Plateauing?

Posted: January 6, 2012 in Health, Healthy Tips, Nutrition

Losing weight used to be SOOOOO easy. When I was 20 I wanted to lose 5 lbs, I ate a little less for a few days and boom! 5 lbs gone. Well, gone are those days! As we get older our metabolism slows down and changes. These changes work against us by way of maintaining a slim and trim figure. If you are having trouble losing a few pounds, there may be a reason why. Good news is you can do something about it!

Did you know that our sneaky little bodies adapt to our workouts? Even the hardest routine you can think up will eventually lose its efficacy as a fat burner as we continue down the road towards a healthier people. Muscles adapt to movements and compensate by regenerating themselves in nifty ways that make the movements that you do a regular basis “easier” to preform. Look at a speed skater. Overtime, a speed skater develops large, powerful leg muscles that help the athlete preform to his or her highest potential. A gymnasts body is built completely different because that sport demands different movements from different sets of muscles.

So your muscles get stronger as you perform your workout, and then, as if it isn’t hard enough to lose those pounds… your metabolism begins to freak out. You are eating less calories than your “normal” diet that it has been used to. You are also putting great stress on your body systems as you increase your exercise level. The result is your metabolism telling your brain to hang onto fat, the very thing we want GONE. Your body hangs onto those fat cells because it is preparing for a famine. Food has become scarce (even though you aren’t starving yourself; your cells can’t seem to progress passed the cavemen frame of mind….) and workload has increased. Your body goes on strike. Hello plateau.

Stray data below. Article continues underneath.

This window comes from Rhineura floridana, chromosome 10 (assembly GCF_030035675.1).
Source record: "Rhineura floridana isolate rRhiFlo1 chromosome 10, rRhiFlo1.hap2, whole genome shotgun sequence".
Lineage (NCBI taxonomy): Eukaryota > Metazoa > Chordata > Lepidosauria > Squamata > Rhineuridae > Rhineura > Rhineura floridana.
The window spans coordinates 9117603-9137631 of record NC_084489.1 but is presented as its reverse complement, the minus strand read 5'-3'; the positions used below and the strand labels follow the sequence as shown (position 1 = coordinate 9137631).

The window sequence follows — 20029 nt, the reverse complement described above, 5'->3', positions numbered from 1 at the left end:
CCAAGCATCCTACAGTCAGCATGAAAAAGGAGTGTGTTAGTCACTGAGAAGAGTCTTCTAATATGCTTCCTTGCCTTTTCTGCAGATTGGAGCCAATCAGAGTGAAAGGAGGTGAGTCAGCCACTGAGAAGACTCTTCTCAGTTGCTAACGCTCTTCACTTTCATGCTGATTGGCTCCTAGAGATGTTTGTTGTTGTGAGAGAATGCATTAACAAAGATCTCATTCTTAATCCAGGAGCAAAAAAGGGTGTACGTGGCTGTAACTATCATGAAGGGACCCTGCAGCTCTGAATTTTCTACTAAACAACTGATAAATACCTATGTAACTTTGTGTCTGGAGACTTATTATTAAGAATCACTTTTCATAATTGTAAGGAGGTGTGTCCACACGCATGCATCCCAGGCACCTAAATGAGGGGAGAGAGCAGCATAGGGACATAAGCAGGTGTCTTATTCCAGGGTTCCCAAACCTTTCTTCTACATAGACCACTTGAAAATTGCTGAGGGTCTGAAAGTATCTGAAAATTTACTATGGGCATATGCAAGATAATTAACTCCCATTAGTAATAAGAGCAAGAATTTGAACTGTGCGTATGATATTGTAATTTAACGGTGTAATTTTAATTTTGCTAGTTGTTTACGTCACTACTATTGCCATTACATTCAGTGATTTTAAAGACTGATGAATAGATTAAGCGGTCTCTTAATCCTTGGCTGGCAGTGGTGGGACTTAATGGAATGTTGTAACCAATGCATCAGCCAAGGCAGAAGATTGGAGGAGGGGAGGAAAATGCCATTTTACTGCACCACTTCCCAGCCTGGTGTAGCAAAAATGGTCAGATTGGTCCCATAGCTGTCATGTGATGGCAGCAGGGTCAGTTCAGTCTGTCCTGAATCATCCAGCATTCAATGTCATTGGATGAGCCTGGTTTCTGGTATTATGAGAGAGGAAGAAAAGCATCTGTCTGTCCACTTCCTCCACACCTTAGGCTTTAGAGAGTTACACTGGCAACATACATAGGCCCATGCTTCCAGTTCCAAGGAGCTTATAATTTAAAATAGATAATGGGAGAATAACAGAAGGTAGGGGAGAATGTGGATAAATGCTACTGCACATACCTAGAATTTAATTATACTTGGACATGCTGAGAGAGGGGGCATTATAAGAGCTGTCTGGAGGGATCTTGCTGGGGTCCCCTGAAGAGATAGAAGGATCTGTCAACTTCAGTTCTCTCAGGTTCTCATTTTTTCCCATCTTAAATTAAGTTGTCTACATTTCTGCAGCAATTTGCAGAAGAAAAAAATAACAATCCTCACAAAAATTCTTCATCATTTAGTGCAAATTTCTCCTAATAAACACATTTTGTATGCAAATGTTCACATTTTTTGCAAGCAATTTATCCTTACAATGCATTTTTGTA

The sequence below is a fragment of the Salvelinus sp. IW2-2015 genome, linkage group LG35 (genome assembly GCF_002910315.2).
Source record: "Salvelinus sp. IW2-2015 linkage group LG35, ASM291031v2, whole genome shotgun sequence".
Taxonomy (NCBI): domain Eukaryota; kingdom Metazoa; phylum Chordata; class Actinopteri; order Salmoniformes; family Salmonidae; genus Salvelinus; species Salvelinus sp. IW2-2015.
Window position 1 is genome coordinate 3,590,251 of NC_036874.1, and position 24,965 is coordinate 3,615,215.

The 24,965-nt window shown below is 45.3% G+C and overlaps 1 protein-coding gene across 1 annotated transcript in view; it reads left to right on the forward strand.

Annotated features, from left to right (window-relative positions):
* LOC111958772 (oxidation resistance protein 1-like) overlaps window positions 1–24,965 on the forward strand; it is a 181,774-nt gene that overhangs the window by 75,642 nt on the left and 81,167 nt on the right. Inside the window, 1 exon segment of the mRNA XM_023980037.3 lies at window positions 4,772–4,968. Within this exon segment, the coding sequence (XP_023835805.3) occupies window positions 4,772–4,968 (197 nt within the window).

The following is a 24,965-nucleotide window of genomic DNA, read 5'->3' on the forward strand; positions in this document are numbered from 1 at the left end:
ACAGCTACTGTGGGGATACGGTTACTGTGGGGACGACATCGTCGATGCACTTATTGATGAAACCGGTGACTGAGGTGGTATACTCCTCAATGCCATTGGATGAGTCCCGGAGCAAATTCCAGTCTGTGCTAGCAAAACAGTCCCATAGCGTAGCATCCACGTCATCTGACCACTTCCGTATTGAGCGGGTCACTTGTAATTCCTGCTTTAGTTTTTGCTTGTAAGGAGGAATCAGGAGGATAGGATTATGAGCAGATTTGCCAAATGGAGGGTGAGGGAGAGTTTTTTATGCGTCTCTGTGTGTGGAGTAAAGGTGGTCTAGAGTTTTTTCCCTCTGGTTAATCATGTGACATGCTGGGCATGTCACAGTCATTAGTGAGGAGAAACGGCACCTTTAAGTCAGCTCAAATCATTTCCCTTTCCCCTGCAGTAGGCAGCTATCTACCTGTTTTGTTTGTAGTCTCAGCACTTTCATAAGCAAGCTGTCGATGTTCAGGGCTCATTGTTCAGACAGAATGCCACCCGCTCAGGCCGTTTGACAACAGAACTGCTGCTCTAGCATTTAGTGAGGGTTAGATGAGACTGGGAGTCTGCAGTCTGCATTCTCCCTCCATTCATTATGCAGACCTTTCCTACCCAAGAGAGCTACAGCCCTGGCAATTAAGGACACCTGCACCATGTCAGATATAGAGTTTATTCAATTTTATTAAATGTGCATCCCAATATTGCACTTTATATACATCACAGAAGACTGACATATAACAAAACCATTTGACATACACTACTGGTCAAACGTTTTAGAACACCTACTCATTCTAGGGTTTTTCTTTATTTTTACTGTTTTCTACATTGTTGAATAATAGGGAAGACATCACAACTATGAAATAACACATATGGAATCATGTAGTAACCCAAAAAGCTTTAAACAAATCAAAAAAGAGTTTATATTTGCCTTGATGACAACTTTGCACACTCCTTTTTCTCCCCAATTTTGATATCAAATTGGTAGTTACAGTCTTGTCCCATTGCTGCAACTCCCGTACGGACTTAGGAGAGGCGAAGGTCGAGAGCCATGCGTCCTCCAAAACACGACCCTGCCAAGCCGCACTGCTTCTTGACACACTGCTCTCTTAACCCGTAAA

How do we resolve this?

Change up your workout routines. Don’t rely on running, weight lifting, or pilates alone to get you where you want to be. Mix it up often.

Alternate your calories. Give your body a “rest” day (I am not a fan of “free” or “cheat” days. A lot of people have a tendency to really lose their grip on an otherwise stable eating plan due to that delicious mac n’ cheese they ate on their cheat day). If you normally are calculating your calorie intake to be 1500 calories, your rest day should have 200-300 more GOOD calories, not empty ones. Eat the normal healthful foods you do on your work days, but just fit in an extra snack or protein shake. It is also important to not workout at all on this day of rest. All systems will hopefully readjust themselves back to “A-OK” and your plateau will be no longer.

Sadly, to compensate for the +200 calories on a rest day, you must -200 calories somewhere else in the week. So you would eat 1500-200 calories on another day that week, or split up over two… The point is to allow your weekly calorie intake to remain unchanged.

Be sure the calories that you are consuming on a day-to-day basis have enough proteins, fats, and carbohydrates to fuel your body. If you aren’t getting enough protein, your muscles won’t be able to repair themselves effectively. If you aren’t getting enough fat and carbs in your diet, your body isn’t going to have the fuel it needs to get up and get moving during your work out and as a result will tap into your muscles for “gas”. Less muscle means less burning power and a slower metabolism. We want to break down fat, not muscle.

If these don’t help you jump start your weight loss and get back on track, then I suggest talking to a nutritionist or your doctor. It is possible that you are lacking in a vitamin or nutrient and as a result your pesky cells are sabotaging your weightloss plan. Those little stinkers!

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Comments
  1. wartica says:

    That is exactly what my kung-fu instructor says; you have to change up the workouts to shock the body. Your body will get used to the same movements, which makes no room for any change in your overall weight. I hope you had a great new year’s and I look forward to reading more from you:))

    jonwatersauthor.wordpress.com

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